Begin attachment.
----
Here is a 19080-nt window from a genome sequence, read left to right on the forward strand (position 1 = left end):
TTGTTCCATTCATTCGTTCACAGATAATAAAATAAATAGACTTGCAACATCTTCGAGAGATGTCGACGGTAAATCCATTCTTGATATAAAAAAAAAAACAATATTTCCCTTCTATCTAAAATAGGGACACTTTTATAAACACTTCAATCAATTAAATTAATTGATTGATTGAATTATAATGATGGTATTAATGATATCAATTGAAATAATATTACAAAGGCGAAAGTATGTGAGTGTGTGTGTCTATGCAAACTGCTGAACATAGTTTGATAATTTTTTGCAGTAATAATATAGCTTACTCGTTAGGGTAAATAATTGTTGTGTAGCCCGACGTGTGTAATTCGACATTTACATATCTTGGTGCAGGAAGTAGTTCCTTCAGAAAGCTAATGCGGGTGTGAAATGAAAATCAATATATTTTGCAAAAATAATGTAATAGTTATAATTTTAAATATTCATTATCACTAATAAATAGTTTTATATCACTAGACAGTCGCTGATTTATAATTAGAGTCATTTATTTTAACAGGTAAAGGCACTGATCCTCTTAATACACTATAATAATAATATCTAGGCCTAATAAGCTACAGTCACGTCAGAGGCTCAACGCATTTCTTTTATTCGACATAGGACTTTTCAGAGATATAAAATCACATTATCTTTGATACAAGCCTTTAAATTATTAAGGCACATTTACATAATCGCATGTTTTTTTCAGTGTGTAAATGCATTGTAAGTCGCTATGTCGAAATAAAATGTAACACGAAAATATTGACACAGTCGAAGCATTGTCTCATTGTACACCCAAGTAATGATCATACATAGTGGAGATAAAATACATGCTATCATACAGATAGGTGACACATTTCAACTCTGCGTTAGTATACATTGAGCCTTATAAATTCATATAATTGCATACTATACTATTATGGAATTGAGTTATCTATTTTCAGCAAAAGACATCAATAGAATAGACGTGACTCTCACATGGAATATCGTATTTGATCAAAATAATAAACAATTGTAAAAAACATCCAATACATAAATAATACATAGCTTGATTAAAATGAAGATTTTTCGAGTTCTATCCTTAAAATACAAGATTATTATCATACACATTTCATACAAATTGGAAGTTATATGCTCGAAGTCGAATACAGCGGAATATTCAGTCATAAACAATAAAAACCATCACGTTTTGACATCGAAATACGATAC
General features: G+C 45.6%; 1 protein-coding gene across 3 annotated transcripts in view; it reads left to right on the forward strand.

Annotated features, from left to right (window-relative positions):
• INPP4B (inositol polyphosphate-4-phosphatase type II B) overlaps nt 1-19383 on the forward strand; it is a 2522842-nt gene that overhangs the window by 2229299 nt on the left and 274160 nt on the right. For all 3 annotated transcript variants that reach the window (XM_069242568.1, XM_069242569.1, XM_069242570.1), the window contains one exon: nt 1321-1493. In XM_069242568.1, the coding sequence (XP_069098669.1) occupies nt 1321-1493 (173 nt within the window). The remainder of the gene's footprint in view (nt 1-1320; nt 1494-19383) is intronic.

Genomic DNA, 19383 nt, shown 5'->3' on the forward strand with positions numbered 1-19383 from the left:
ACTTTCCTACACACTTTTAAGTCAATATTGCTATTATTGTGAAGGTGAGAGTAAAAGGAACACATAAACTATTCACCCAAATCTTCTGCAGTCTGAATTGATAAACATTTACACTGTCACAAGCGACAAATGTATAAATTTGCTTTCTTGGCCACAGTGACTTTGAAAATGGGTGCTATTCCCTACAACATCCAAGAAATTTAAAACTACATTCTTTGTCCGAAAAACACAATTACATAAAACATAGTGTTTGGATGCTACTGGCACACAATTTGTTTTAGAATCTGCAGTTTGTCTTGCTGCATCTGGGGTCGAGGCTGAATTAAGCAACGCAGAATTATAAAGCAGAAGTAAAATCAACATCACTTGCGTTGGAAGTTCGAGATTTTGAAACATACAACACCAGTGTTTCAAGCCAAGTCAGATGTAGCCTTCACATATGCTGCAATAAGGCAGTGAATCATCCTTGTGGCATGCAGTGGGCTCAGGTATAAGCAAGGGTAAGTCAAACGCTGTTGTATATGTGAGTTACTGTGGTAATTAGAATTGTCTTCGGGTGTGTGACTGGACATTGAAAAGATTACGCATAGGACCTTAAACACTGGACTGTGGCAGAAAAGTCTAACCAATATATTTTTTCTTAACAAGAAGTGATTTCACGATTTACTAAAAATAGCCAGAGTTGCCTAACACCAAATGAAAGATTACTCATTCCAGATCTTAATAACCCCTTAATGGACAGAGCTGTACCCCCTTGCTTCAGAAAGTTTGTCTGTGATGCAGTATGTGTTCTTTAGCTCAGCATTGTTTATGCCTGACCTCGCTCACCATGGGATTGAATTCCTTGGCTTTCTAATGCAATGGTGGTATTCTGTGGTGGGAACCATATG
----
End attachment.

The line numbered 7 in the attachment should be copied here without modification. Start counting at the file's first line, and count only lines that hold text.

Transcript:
ACTTTCCTACACACTTTTAAGTCAATATTGCTATTATTGTGAAGGTGAGAGTAAAAGGAACACATAAACTATTCACCCAAATCTTCTGCAGTCTGAATTGATAAACATTTACACTGTCACAAGCGACAAATGTATAAATTTGCTTTCTTGGCCACAGTGACTTTGAAAATGGGTGCTATTCCCTACAACATCCAAGAAATTTAAAACTACATTCTTTGTCCGAAAAACACAATTACATAAAACATAGTGTTTGGATGCTACTGGCACACAATTTGTTTTAGAATCTGCAGTTTGTCTTGCTGCATCTGGGGTCGAGGCTGAATTAAGCAACGCAGAATTATAAAGCAGAAGTAAAATCAACATCACTTGCGTTGGAAGTTCGAGATTTTGAAACATACAACACCAGTGTTTCAAGCCAAGTCAGATGTAGCCTTCACATATGCTGCAATAAGGCAGTGAATCATCCTTGTGGCATGCAGTGGGCTCAGGTATAAGCAAGGGTAAGTCAAACGCTGTTGTATATGTGAGTTACTGTGGTAATTAGAATTGTCTTCGGGTGTGTGACTGGACATTGAAAAGATTACGCATAGGACCTTAAACACTGGACTGTGGCAGAAAAGTCTAACCAATATATTTTTTCTTAACAAGAAGTGATTTCACGATTTACTAAAAATAGCCAGAGTTGCCTAACACCAAATGAAAGATTACTCATTCCAGATCTTAATAACCCCTTAATGGACAGAGCTGTACCCCCTTGCTTCAGAAAGTTTGTCTGTGATGCAGTATGTGTTCTTTAGCTCAGCATTGTTTATGCCTGACCTCGCTCACCATGGGATTGAATTCCTTGGCTTTCTAATGCAATGGTGGTATTCTGTGGTGGGAACCATATG